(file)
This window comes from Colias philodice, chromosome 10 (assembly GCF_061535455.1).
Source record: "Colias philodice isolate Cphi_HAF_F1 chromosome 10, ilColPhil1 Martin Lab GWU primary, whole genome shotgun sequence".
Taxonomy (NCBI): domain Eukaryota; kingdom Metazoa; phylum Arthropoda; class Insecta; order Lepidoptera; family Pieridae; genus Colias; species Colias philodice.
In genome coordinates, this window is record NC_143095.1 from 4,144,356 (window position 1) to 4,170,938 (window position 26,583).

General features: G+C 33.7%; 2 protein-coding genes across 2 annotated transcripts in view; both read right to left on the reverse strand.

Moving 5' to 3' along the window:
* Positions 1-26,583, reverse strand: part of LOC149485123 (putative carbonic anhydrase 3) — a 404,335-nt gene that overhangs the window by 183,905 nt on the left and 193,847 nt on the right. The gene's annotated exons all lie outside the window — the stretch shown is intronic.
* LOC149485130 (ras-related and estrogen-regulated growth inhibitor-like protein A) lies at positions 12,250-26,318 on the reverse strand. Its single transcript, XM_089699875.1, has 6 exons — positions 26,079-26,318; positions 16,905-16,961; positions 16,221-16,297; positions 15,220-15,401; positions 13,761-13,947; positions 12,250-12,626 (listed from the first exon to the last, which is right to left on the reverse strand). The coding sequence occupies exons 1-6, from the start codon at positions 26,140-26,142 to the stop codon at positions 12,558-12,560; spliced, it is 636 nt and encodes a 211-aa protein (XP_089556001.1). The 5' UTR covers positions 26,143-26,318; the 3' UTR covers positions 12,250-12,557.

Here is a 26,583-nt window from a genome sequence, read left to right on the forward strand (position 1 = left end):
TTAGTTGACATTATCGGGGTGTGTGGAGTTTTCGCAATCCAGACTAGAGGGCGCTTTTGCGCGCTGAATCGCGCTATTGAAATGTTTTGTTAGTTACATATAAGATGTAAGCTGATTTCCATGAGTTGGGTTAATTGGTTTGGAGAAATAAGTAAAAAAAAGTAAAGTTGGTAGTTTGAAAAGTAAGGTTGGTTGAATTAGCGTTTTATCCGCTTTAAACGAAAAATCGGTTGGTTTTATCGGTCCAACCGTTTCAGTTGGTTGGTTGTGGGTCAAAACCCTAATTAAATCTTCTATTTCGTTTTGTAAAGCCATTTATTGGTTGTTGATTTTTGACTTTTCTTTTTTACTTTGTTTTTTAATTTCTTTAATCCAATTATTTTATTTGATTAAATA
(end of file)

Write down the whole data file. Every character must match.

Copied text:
This window comes from Colias philodice, chromosome 10 (assembly GCF_061535455.1).
Source record: "Colias philodice isolate Cphi_HAF_F1 chromosome 10, ilColPhil1 Martin Lab GWU primary, whole genome shotgun sequence".
Taxonomy (NCBI): domain Eukaryota; kingdom Metazoa; phylum Arthropoda; class Insecta; order Lepidoptera; family Pieridae; genus Colias; species Colias philodice.
In genome coordinates, this window is record NC_143095.1 from 4,144,356 (window position 1) to 4,170,938 (window position 26,583).

General features: G+C 33.7%; 2 protein-coding genes across 2 annotated transcripts in view; both read right to left on the reverse strand.

Moving 5' to 3' along the window:
* Positions 1-26,583, reverse strand: part of LOC149485123 (putative carbonic anhydrase 3) — a 404,335-nt gene that overhangs the window by 183,905 nt on the left and 193,847 nt on the right. The gene's annotated exons all lie outside the window — the stretch shown is intronic.
* LOC149485130 (ras-related and estrogen-regulated growth inhibitor-like protein A) lies at positions 12,250-26,318 on the reverse strand. Its single transcript, XM_089699875.1, has 6 exons — positions 26,079-26,318; positions 16,905-16,961; positions 16,221-16,297; positions 15,220-15,401; positions 13,761-13,947; positions 12,250-12,626 (listed from the first exon to the last, which is right to left on the reverse strand). The coding sequence occupies exons 1-6, from the start codon at positions 26,140-26,142 to the stop codon at positions 12,558-12,560; spliced, it is 636 nt and encodes a 211-aa protein (XP_089556001.1). The 5' UTR covers positions 26,143-26,318; the 3' UTR covers positions 12,250-12,557.

Here is a 26,583-nt window from a genome sequence, read left to right on the forward strand (position 1 = left end):
TTAGTTGACATTATCGGGGTGTGTGGAGTTTTCGCAATCCAGACTAGAGGGCGCTTTTGCGCGCTGAATCGCGCTATTGAAATGTTTTGTTAGTTACATATAAGATGTAAGCTGATTTCCATGAGTTGGGTTAATTGGTTTGGAGAAATAAGTAAAAAAAAGTAAAGTTGGTAGTTTGAAAAGTAAGGTTGGTTGAATTAGCGTTTTATCCGCTTTAAACGAAAAATCGGTTGGTTTTATCGGTCCAACCGTTTCAGTTGGTTGGTTGTGGGTCAAAACCCTAATTAAATCTTCTATTTCGTTTTGTAAAGCCATTTATTGGTTGTTGATTTTTGACTTTTCTTTTTTACTTTGTTTTTTAATTTCTTTAATCCAATTATTTTATTTGATTAAATA